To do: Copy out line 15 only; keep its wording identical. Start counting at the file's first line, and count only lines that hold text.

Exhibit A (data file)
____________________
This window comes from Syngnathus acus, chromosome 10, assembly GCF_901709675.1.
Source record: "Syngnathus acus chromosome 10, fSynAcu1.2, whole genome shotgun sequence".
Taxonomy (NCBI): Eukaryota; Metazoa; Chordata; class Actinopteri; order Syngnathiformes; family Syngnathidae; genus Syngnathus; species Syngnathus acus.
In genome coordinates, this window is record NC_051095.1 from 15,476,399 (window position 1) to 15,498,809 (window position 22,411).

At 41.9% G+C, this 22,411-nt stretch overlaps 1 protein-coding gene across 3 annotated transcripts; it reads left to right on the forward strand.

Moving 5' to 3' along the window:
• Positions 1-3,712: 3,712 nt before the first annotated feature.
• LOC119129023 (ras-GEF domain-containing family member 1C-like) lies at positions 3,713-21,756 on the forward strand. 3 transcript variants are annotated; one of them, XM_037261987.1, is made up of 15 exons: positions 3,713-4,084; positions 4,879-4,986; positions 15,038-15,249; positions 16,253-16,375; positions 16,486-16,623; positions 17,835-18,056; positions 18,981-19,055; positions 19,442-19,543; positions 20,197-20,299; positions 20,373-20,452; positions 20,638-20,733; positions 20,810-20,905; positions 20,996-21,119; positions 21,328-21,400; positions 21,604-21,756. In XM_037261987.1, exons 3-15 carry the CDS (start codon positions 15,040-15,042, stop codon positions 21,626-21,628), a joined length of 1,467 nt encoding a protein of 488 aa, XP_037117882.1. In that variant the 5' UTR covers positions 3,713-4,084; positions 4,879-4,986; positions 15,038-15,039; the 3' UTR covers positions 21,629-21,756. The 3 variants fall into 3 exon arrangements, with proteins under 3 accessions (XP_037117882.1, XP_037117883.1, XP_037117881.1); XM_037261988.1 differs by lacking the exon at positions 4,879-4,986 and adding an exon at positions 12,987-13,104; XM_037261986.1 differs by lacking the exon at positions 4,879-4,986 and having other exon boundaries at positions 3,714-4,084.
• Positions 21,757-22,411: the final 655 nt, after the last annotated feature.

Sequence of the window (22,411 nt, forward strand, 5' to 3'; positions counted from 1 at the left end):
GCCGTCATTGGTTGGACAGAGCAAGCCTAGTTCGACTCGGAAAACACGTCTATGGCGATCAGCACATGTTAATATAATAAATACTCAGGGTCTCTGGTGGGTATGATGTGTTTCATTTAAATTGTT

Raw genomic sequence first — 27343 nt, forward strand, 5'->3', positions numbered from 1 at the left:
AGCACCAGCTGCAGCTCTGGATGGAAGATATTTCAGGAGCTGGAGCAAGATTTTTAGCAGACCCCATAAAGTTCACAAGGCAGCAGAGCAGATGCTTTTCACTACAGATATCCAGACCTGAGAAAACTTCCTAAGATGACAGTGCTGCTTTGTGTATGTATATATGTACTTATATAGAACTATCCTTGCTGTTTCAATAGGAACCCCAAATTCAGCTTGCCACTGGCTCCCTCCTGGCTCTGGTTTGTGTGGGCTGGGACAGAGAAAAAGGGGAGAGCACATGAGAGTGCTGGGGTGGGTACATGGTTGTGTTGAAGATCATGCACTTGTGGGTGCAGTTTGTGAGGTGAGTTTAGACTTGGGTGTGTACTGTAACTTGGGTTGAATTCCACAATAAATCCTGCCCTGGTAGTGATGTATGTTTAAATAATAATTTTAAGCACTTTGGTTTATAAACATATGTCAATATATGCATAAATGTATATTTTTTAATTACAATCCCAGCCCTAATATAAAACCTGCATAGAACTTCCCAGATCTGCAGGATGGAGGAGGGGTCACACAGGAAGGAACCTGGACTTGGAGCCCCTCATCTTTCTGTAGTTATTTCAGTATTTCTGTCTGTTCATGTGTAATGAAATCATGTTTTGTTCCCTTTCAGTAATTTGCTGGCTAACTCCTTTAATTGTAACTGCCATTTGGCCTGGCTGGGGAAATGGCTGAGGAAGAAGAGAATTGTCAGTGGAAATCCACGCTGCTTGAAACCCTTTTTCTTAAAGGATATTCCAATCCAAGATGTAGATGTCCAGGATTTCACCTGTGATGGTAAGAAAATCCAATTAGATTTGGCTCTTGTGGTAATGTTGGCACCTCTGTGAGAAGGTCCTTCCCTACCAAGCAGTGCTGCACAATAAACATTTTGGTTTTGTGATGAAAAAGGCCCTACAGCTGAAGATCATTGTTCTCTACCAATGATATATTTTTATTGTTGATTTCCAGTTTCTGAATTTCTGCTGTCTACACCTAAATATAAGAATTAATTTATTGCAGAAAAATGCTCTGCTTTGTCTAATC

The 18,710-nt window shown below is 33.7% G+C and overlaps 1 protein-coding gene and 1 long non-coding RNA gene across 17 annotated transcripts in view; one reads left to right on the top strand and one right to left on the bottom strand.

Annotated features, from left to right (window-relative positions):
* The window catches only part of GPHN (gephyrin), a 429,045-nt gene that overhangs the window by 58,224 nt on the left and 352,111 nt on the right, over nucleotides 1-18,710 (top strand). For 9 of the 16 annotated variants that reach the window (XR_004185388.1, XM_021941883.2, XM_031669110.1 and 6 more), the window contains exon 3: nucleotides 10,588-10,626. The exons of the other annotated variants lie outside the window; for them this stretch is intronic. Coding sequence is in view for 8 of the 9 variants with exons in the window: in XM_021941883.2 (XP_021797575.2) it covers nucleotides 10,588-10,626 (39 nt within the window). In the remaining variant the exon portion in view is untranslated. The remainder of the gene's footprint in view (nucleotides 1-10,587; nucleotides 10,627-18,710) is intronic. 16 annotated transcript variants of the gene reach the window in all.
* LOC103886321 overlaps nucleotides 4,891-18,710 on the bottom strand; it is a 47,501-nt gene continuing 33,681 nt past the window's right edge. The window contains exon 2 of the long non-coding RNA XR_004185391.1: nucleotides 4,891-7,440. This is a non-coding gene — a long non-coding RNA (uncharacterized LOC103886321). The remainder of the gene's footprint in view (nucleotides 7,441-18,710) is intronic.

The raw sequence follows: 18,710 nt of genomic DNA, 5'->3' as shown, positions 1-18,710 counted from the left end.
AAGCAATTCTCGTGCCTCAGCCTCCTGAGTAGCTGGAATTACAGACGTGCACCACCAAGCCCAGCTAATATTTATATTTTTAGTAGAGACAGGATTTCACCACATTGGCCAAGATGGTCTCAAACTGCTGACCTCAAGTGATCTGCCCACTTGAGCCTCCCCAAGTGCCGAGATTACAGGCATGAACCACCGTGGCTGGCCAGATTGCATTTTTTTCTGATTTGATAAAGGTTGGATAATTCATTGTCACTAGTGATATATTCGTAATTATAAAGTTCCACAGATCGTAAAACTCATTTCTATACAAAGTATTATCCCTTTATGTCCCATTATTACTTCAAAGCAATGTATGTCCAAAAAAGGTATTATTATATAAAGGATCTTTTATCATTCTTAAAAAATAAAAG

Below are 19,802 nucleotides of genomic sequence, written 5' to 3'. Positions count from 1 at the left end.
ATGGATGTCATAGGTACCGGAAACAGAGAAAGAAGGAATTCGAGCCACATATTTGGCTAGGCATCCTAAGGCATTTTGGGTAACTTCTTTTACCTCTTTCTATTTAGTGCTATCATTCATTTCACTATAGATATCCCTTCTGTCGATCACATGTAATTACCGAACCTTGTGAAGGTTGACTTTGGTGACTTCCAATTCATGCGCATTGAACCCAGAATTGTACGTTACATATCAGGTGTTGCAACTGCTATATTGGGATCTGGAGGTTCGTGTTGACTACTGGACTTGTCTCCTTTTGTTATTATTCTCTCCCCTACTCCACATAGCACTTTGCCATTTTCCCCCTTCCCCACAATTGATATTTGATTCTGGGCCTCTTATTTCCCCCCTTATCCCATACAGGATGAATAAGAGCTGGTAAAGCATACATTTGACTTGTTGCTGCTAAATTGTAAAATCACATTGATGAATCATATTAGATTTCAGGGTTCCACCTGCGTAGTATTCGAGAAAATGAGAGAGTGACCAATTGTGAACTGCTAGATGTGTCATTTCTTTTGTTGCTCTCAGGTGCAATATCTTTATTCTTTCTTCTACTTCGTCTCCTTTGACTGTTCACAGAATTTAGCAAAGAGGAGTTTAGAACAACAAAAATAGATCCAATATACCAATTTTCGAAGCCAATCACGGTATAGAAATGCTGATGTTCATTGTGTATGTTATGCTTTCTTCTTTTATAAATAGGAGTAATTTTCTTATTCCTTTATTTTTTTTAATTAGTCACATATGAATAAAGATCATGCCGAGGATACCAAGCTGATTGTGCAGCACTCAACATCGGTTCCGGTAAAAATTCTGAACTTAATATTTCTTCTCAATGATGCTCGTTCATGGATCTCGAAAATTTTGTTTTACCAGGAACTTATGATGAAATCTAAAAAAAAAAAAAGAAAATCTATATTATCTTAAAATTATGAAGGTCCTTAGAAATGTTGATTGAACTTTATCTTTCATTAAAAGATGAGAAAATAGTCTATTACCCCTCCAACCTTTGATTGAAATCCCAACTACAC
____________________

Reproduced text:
Annotated features, from left to right (window-relative positions):